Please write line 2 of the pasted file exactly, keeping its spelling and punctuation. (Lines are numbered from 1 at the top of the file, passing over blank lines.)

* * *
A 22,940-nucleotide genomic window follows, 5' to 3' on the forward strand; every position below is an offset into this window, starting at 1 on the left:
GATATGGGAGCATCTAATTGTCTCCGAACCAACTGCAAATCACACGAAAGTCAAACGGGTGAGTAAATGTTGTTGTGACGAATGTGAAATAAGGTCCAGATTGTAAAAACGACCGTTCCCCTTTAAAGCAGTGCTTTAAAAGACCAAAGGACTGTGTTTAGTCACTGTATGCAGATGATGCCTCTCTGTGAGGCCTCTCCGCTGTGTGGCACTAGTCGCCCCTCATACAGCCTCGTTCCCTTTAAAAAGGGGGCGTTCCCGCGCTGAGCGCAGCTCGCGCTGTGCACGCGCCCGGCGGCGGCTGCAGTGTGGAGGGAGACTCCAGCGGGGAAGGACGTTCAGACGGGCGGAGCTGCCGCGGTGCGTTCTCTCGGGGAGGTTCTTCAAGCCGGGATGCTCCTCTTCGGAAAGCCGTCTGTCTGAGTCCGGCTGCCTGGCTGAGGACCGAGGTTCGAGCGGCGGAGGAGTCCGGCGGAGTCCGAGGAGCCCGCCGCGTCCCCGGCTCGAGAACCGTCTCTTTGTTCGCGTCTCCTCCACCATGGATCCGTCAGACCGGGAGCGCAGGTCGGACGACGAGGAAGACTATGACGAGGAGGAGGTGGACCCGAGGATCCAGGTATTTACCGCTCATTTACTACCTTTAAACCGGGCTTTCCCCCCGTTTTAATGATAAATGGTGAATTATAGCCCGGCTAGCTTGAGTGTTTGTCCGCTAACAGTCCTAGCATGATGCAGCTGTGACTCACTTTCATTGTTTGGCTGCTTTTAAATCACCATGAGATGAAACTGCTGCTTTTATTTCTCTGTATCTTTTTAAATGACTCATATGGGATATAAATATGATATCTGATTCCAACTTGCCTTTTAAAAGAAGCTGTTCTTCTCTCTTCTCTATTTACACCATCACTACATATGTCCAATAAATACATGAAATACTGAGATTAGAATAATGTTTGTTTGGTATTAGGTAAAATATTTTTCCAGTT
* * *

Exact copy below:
GATATGGGAGCATCTAATTGTCTCCGAACCAACTGCAAATCACACGAAAGTCAAACGGGTGAGTAAATGTTGTTGTGACGAATGTGAAATAAGGTCCAGATTGTAAAAACGACCGTTCCCCTTTAAAGCAGTGCTTTAAAAGACCAAAGGACTGTGTTTAGTCACTGTATGCAGATGATGCCTCTCTGTGAGGCCTCTCCGCTGTGTGGCACTAGTCGCCCCTCATACAGCCTCGTTCCCTTTAAAAAGGGGGCGTTCCCGCGCTGAGCGCAGCTCGCGCTGTGCACGCGCCCGGCGGCGGCTGCAGTGTGGAGGGAGACTCCAGCGGGGAAGGACGTTCAGACGGGCGGAGCTGCCGCGGTGCGTTCTCTCGGGGAGGTTCTTCAAGCCGGGATGCTCCTCTTCGGAAAGCCGTCTGTCTGAGTCCGGCTGCCTGGCTGAGGACCGAGGTTCGAGCGGCGGAGGAGTCCGGCGGAGTCCGAGGAGCCCGCCGCGTCCCCGGCTCGAGAACCGTCTCTTTGTTCGCGTCTCCTCCACCATGGATCCGTCAGACCGGGAGCGCAGGTCGGACGACGAGGAAGACTATGACGAGGAGGAGGTGGACCCGAGGATCCAGGTATTTACCGCTCATTTACTACCTTTAAACCGGGCTTTCCCCCCGTTTTAATGATAAATGGTGAATTATAGCCCGGCTAGCTTGAGTGTTTGTCCGCTAACAGTCCTAGCATGATGCAGCTGTGACTCACTTTCATTGTTTGGCTGCTTTTAAATCACCATGAGATGAAACTGCTGCTTTTATTTCTCTGTATCTTTTTAAATGACTCATATGGGATATAAATATGATATCTGATTCCAACTTGCCTTTTAAAAGAAGCTGTTCTTCTCTCTTCTCTATTTACACCATCACTACATATGTCCAATAAATACATGAAATACTGAGATTAGAATAATGTTTGTTTGGTATTAGGTAAAATATTTTTCCAGTT